There are fewer things that make a goaltender feel more helpless than facing a two-man breakaway.  Bridgeport Sound Tigers goaltender David Leggio – having seen his share of odd-man breakaways – wasn’t going to sit idly by. No, he was going to take action, and brilliantly so.

Rather than have two shooters come in and toy with him, as the Montreal Canadiens did with Vezina-winning netminder Henrik Lundqvist last week, Leggio ruined their fun.  The veteran minor-leaguer brought the Springfield Falcons’ two-man breakaway to a stop by shoving his net off its moorings.

“Last year I let in a couple 2-on-0 goals. In my career I’ve probably faced five and maybe stopped two,” Leggio told the Democrat & Chronicle.  “I said if I get myself in the circumstance again, I’d try my odds against one instead of two.”

Watch as Leggio even makes the right call – pointing to center ice for the penalty shot.  Referees Kendrick Nicholson and Dean Morton are happy to oblige. Per AHL Rule 63.5, they send Springfield’s Dana Tyrell to center ice for the penalty shot.  Facing only one shooter, Leggio makes the stop.  The calculated risk pays off.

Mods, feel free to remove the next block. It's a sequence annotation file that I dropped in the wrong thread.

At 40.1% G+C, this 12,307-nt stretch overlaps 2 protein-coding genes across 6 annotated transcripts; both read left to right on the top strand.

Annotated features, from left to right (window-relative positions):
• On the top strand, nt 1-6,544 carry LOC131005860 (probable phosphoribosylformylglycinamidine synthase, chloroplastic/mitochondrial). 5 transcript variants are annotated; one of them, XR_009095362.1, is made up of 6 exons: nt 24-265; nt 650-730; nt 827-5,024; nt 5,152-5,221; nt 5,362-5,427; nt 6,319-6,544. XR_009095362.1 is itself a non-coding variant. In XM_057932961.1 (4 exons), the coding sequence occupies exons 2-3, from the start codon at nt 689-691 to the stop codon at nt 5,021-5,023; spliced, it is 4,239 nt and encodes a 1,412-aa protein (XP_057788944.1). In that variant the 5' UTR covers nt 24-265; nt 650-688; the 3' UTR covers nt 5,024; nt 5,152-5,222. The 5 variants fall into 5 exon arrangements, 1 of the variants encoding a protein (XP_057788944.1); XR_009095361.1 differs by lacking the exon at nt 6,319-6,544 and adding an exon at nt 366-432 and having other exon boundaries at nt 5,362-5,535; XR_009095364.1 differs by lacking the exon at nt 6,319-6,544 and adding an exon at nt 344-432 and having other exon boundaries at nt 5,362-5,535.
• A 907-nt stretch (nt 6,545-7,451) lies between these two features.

Leggio  runs a goaltending school in upstate New York.  Apparently, this – and other tricks – are part of their curriculum.

Would it work in the NHL?  Possibly. NHL players have done this – in a much less obvious manner – in other situations.  The NHL Rule Book mirrors the AHL’s rule on intentionally displacing the net:

Rule 63 – Delaying the Game

63.5 Penalty Shot – If the goal post is deliberately displaced by a goalkeeper or player during the course of a “breakaway,” a penalty shot will be awarded to the non-offending team, which shot shall be taken by the player last in possession of the puck.

Leggio’s intentional penalty was premeditated and calculated.  Facing a two-man breakaway, forcing a penalty shot is undoubtedly the better option.  Great move by Leggio to pull this one out.   We’ll see if any other netminders follow suit.

For his next tough situation, watch for Leggio to break out his Pierre McGuire impression